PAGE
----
Plantar warts are benign hyperkeratotic epidermal proliferative diseases caused by the human papillomavirus. Certain genotypes (type 1, 2, 27, 57) are more frequently associated with the plantar location than others.1 For patients whose warts fail to resolve with conventional treatments, such as topical salicylic acid, cryotherapy, or intralesional bleomycin injection, laser therapy can be an effective alternative. Ablative lasers, such as carbon dioxide lasers and erbium:yttrium-aluminum-garnet lasers, can be used to remove hyperkeratotic verruca lesions. Both lasers are absorbed by water and vaporize the infected keratinocytes.2 Non-ablative lasers are also effective for the treatment of verruca. The pulse dye laser (PDL) has long been used to treat verruca by targeting the dilated blood vessels within the dermal papillae.3 The response rate varies from 48% to 95% depending on the site of the lesions and the study design.4 More recently, lasers with longer wavelengths, such as long-pulsed 1064-nm neodymium:yttrium-aluminum-garnet (Nd:YAG) laser, have been introduced to treat verruca, with slightly higher cure rates compared to PDL.5,6 The 755-nm alexandrite laser has also been suggested to be effective for recalcitrant periungual warts.7
We have experienced two cases of multiple spreading plantar warts that failed to resolve with repeated cryotherapy and bleomycin injection but showed excellent response to long-pulsed 1064-nm Nd:YAG laser and 755-nm alexandrite laser.
A 22-year-old otherwise healthy man presented with multiple plantar warts on his soles. He was prescribed topical 5-fluorouracil (5-FU) plus salicylic acid and cryotherapy every 2 weeks. Despite 30 consecutive sessions of cryotherapy, the lesions continued to grow and spread. The patient was switched to a monthly long-pulsed 1064-nm Nd:YAG and 755-m alexandrite laser with the following parameters: alexandrite - fluence 60 J/cm2; pulse width, 1.0 msec; spot size, 5 mm; 1 pass; Nd:YAG – fluence, 130 J/cm2; pulse width, 30 msec; spot size, 5 mm; 1 pass (CLARITY; Lutronic Corp., Goyang, Korea). The thickened stratum corneum was pared before laser treatment. The patient showed rapid improvement after two sessions. After four laser treatments, all the lesions had been cleared (Fig. 1).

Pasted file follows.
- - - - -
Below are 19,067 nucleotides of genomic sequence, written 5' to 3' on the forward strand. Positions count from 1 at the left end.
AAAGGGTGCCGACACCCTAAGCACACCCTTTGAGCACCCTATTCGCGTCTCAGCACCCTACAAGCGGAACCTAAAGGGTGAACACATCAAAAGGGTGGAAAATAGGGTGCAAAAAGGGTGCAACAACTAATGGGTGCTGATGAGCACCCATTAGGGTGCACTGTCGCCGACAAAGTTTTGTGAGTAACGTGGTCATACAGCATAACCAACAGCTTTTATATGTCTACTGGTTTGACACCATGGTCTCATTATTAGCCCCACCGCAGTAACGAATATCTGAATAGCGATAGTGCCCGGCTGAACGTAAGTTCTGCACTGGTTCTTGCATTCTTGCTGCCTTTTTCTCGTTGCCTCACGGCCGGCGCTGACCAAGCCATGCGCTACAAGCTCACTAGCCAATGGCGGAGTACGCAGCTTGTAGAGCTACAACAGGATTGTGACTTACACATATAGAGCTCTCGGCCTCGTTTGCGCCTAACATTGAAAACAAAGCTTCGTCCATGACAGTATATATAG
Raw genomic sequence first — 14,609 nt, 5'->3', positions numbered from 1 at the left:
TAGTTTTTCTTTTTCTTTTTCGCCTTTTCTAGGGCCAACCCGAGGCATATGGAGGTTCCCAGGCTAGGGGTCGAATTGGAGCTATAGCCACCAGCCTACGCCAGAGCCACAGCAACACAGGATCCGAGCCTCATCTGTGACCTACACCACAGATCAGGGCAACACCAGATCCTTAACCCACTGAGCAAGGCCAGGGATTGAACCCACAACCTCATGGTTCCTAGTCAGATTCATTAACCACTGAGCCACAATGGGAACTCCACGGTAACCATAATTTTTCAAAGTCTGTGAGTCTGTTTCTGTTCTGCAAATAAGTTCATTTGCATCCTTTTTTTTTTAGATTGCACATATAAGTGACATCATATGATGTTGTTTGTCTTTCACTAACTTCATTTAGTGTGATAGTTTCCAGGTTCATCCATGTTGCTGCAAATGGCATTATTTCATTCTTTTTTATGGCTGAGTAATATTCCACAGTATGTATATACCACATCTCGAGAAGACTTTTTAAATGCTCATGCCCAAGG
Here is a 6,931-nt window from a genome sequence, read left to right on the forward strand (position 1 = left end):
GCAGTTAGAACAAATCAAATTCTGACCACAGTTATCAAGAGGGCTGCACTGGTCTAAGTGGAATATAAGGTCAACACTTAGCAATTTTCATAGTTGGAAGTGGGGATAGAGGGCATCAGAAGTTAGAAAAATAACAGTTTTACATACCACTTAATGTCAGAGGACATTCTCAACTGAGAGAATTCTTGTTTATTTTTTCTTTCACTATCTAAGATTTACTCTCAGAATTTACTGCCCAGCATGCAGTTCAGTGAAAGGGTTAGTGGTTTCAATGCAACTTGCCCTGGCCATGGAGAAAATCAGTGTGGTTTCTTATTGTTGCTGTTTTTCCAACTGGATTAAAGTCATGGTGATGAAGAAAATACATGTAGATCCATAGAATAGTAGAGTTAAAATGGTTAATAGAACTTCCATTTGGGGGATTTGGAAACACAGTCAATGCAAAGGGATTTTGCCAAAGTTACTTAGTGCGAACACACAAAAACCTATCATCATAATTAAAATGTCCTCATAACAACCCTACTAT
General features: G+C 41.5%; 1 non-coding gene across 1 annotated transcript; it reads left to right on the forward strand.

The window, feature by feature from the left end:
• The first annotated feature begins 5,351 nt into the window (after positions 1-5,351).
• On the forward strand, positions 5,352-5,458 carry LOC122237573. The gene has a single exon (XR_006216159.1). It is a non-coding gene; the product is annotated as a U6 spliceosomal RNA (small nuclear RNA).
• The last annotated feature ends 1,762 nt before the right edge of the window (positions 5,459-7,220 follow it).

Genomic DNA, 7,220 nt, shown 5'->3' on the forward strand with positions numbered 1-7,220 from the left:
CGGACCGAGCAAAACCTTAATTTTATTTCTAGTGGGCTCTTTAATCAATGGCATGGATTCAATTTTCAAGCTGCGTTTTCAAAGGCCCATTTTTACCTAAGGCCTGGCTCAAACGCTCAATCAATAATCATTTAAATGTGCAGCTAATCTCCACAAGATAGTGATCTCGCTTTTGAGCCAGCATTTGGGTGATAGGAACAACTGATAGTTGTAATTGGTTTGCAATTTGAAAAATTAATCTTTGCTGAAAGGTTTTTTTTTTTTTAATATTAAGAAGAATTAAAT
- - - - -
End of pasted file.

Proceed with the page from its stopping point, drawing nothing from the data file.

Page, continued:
The other patient was a 27-year-old man who has had two plantar wart lesions on the right sole for more than 5 years. He had tried cryotherapy, intralesional bleomycin injections, and topical 5-FU. However, the lesions did not disappear after multiple combination therapies. Long-pulsed 1064-nm Nd:YAG plus 755-nm alexandrite was then introduced. The parameters used were the same as those used for the patient described above. One month after the first treatment, all the lesions had disappeared (Fig. 2). There was no recurrence after 3 months.
Topical lidocaine plus prilocaine cream was applied 20 min before laser treatment, and an instant cooling device was incorporated within the laser system. Based on the numeric pain scale, the maximum intraoperative pain was 8/10 and 7/10 in the first and second patients, respectively.
The use of lasers for the treatment of verruca is based on their ability to target the neovascularized vessels in the papillary dermis. Photothermolysis and microvascular hemorrhage occur when hemoglobin absorbs light. PDL devices with a wavelength of 585–595 nm are considered the standard non-ablative laser for the treatment of vascular lesions. Warts have shown a good response to PDL, with a cure rate ranging from 48% to 95% in previous literature.4 The long-pulsed Nd:YAG laser has a wavelength at the lower peak of oxyhemoglobin absorbance, and its penetration depth is deeper than that of the PDL. Therefore, lesions greater than 2 mm in depth may respond better to long-pulsed Nd:YAG than to PDL. In a prospective comparative study, long-pulsed Nd:YAG showed a slightly higher cure rate than PDL for plantar warts, although the difference was not statistically significant.6 In addition, Nd:YAG lasers require fewer sessions to achieve remission than PDL.2